The first trip to the UN's annual gathering of world leaders has particularly high stakes for David Granger, the recently elected president of Guyana. His country's neighbor, Venezuela, has renewed its claim that it is the rightful owner of two-thirds of the small South American nation's territory, and is massing troops along the border.
"For the first time, Venezuela has deployed rockets, armored vehicles, armed patrol boats in the river that forms the border with Guyana, and increased its troops," Granger told VICE News in an interview. "We have to render assurance that Guyana will be a safe and secure destination."
Venezuela has intermittently asserted sovereignty over Guyana's Essequibo region for more than a century, it's once again at the top of the agenda for Venezuelan politicians, including President Nicolas Maduro.
In 1899, a court of arbitration in Paris awarded the region to then British Guiana, much to the chagrin of Venezuela and the United States, which wanted to squeeze the United Kingdom out of the Western hemisphere. In 1962, four years before Guyana's independence, Venezuela pronounced the 1899 Paris decision null and void. The discovery of oil in the waters off Essequibo this year prompted Venezuela to renew its long dormant claims of jurisdiction.
Granger described the offshore oil find, which could bear fruit in five to seven years, as a "game-changer" that could fundamentally alter the economy of South America's third poorest country, which relies on production and extraction of rice, bauxite, gold, and other minerals — many of them in Essequibo — to eek out its annual budget. A thriving trade in heavily subsidized Venezuelan oil also supplies a large part of Guyana's economy.
"Our plan is to continue to invite foreign direct investment into our country, particularly to exploit our mineral resources, and also to make a sovereign wealth fund, to ensure the money is not squandered," said Granger. But those plans are up in the air as long as Venezuela keeps up its rhetorical and legal fight to take the oil-rich waters of Essequibo. Granger says he's concerned that investors may be scared away by Caracas' saber-rattling. "What we are seeing now is really a continuation of a pattern of provocation which has persisted for over half a century."
This week, after alleging Venezuela had deployed troops on the border, Guyana's military made a show of force in the capital, Georgetown, and elsewhere in the country. "It was not an attempt to engineer a military clash, it was simply a protective means of ensuring that Venezuela does not trespass on our territory," Granger said.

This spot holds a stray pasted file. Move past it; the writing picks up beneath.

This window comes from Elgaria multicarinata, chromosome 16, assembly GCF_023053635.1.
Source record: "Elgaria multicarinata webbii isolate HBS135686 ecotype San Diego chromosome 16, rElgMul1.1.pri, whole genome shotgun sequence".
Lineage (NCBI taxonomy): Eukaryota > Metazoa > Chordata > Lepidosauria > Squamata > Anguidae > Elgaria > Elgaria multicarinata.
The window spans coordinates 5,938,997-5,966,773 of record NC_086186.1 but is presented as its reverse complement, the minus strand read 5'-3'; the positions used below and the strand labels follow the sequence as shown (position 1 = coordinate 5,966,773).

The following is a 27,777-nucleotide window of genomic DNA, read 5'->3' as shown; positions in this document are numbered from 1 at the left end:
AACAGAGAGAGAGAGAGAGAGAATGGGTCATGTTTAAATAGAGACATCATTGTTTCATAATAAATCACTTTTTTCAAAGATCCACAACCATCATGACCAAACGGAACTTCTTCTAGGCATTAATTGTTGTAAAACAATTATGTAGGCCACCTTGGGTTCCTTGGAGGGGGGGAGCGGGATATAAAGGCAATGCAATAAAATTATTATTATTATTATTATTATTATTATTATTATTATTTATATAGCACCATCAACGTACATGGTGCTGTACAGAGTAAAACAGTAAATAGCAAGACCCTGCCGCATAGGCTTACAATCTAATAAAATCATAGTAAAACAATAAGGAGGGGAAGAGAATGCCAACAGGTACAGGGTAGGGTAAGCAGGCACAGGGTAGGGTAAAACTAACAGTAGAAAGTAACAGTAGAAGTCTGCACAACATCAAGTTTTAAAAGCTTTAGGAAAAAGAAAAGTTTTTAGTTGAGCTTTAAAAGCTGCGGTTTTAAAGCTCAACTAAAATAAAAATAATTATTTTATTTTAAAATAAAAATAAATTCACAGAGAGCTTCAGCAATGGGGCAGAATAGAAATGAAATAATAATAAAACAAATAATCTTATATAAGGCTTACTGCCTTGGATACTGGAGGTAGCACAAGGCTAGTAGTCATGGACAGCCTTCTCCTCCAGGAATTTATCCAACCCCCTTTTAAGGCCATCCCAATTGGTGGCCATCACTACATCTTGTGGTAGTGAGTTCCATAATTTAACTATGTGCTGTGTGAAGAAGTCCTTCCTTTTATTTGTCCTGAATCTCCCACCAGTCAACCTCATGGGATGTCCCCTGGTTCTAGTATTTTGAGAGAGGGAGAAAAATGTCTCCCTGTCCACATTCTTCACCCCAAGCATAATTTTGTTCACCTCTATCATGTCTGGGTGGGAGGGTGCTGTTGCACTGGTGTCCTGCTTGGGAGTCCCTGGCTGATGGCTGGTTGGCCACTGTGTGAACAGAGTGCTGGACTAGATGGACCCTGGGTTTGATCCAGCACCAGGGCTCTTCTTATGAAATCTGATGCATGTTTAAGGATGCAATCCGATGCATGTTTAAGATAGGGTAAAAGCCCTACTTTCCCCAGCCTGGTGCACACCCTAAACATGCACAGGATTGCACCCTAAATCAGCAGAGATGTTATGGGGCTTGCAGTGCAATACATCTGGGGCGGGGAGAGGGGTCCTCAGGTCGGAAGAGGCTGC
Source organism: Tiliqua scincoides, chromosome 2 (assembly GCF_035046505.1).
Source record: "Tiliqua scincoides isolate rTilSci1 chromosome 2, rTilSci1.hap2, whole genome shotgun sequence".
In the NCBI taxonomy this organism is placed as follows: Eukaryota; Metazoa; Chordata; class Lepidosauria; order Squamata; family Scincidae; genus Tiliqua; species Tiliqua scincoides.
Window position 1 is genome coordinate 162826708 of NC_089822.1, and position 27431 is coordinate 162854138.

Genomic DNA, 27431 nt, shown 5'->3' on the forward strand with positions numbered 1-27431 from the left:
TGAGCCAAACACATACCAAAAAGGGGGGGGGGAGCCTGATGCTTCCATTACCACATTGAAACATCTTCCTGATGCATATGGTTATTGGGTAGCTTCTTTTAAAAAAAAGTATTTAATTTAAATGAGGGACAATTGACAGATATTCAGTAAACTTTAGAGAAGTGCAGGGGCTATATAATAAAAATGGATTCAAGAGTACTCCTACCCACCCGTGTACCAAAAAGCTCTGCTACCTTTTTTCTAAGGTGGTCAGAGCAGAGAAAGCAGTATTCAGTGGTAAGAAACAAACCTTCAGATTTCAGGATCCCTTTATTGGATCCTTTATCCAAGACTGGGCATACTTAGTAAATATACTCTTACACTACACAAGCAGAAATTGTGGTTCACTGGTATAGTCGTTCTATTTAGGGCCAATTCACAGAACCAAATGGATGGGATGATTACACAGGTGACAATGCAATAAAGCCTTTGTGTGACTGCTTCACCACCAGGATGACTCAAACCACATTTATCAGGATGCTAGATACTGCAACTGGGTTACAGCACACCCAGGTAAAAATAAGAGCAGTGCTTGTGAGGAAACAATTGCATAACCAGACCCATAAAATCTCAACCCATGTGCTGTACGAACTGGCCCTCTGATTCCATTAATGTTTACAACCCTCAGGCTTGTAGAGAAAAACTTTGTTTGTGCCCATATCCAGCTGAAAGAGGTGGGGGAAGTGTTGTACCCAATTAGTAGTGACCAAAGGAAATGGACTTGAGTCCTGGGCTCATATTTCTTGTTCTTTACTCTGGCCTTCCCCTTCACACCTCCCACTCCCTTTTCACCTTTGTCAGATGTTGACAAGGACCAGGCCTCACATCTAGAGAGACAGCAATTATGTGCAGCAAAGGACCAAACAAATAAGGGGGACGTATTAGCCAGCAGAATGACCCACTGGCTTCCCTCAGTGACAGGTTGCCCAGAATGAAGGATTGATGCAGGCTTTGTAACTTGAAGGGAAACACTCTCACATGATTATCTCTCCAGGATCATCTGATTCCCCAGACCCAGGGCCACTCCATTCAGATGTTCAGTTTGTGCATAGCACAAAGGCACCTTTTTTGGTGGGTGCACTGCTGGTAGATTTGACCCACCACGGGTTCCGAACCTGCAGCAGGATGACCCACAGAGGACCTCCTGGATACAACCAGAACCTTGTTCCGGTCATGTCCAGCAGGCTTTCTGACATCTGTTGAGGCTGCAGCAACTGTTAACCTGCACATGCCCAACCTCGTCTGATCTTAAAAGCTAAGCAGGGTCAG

"We have to have the capability to determine if any incursion takes place," he added. "I cannot say when Venezuela is planning to have a military incursion."
On Friday, Venezuela's Ministry of Foreign Affairs said it had invited Granger for bilateral discussions in New York.
"We love and respect the people of the Cooperative Republic of Guyana," said Maduro, adding that "Venezuela has been the country that has most helped Guyana in its history, since it was the site of British Guiana."
Granger told VICE News that he had no plans to meet Venezuela's president one on one during his trip to New York, but was open to a scheduled meeting to be mediated by Secretary General Ban Ki Moon. A spokesperson for Ban's office told VICE News that the two leaders will be brought together with the Secretary General on Sunday evening.
Asked if he wanted Ban to tell Venezuela to leave his country alone, Granger said, "I'd use stronger language than that."
"The Secretary General knows his role, and we have asked him," he added. "He's already sent a delegation team to Guyana to assess the situation, and we expect that the team will report that the area is claimed by Venezuela is in effect occupied by Guyana and has been so for the last 300 years."
Venezuela insists that the dispute — which Guyana considers long resolved — should be tackled by a UN mediator. Granger says the International Court of Justice in the Netherlands should take up the matter.
Guyana has its own, smaller, claim to territory controlled by Venezuela. In 1966, the year of Guyana's independence, Venezuela captured Ankoko Island, along the border between the two countries. It has not returned the land.
"Venezuela is actually in illegal occupation of Guyana's territory," said Granger. "Whether they want to extend that illegality and expand the territory under occupation is another matter. Right now that is the worst case."
The dispute with Venezuela is in many ways a distraction for Granger, who on Friday gave a speech to the General Assembly endorsing the UN's new set of development goals for the next 15 years. His governing coalition, consisting of six parties, holds tenuous control after a narrow victory over the People's Progressive Party, which is supported largely by Indo-Guyanese citizens, descendants of indentured workers brought to the colony by British authorities. After running on a platform of inclusiveness, Granger, a historian and former general, says another goal is to beckon back Guyana's massive diaspora, which for decades left for the US, the United Kingdom, and elsewhere.
"I've always said that Guyana is a nation divided in two, half lives in North America, half lives in South America," he said.
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